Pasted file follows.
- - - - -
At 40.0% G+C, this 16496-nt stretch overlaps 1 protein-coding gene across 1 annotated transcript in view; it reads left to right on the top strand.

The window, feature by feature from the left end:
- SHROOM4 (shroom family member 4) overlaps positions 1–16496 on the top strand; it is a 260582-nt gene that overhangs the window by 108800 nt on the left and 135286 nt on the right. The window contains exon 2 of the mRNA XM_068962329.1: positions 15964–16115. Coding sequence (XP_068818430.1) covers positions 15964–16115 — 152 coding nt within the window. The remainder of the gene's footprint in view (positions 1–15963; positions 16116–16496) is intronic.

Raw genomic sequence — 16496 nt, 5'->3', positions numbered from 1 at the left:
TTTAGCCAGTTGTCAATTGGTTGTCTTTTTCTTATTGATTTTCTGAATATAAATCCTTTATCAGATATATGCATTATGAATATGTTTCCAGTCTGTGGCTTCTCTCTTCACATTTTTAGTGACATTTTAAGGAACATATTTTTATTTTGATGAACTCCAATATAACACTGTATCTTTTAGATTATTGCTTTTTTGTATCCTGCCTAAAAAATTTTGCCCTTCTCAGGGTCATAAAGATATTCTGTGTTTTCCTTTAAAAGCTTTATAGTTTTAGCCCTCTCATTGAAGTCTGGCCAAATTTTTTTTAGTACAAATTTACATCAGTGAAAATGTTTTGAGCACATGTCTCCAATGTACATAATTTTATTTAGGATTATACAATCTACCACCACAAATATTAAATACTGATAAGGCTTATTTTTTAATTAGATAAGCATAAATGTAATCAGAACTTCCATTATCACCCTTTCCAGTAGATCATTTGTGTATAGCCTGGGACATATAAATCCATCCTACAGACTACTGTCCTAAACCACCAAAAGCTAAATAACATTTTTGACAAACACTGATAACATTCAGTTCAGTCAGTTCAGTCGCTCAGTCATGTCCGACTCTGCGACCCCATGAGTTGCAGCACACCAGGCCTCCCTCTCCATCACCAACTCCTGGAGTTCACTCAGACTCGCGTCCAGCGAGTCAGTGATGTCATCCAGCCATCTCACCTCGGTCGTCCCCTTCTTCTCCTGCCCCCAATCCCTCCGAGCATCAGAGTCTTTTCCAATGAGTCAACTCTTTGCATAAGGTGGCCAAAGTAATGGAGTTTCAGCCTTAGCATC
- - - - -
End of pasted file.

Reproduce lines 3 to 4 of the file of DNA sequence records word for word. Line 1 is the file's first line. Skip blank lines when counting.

- SHROOM4 (shroom family member 4) overlaps positions 1–16496 on the top strand; it is a 260582-nt gene that overhangs the window by 108800 nt on the left and 135286 nt on the right. The window contains exon 2 of the mRNA XM_068962329.1: positions 15964–16115. Coding sequence (XP_068818430.1) covers positions 15964–16115 — 152 coding nt within the window. The remainder of the gene's footprint in view (positions 1–15963; positions 16116–16496) is intronic.

Raw genomic sequence — 16496 nt, 5'->3', positions numbered from 1 at the left: